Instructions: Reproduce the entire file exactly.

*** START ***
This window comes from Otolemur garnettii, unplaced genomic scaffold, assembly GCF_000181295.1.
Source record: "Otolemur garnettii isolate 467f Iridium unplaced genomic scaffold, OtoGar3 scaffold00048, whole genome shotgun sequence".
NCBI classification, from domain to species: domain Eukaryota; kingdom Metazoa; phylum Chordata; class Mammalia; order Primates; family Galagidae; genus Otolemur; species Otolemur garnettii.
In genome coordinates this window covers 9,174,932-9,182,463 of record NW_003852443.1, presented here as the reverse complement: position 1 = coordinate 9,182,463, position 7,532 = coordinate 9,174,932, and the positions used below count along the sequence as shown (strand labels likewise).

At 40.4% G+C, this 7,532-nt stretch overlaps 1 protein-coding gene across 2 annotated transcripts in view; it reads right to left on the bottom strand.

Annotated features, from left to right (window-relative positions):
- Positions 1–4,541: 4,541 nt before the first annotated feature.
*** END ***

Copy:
This window comes from Otolemur garnettii, unplaced genomic scaffold, assembly GCF_000181295.1.
Source record: "Otolemur garnettii isolate 467f Iridium unplaced genomic scaffold, OtoGar3 scaffold00048, whole genome shotgun sequence".
NCBI classification, from domain to species: domain Eukaryota; kingdom Metazoa; phylum Chordata; class Mammalia; order Primates; family Galagidae; genus Otolemur; species Otolemur garnettii.
In genome coordinates this window covers 9,174,932-9,182,463 of record NW_003852443.1, presented here as the reverse complement: position 1 = coordinate 9,182,463, position 7,532 = coordinate 9,174,932, and the positions used below count along the sequence as shown (strand labels likewise).

At 40.4% G+C, this 7,532-nt stretch overlaps 1 protein-coding gene across 2 annotated transcripts in view; it reads right to left on the bottom strand.

Annotated features, from left to right (window-relative positions):
- Positions 1–4,541: 4,541 nt before the first annotated feature.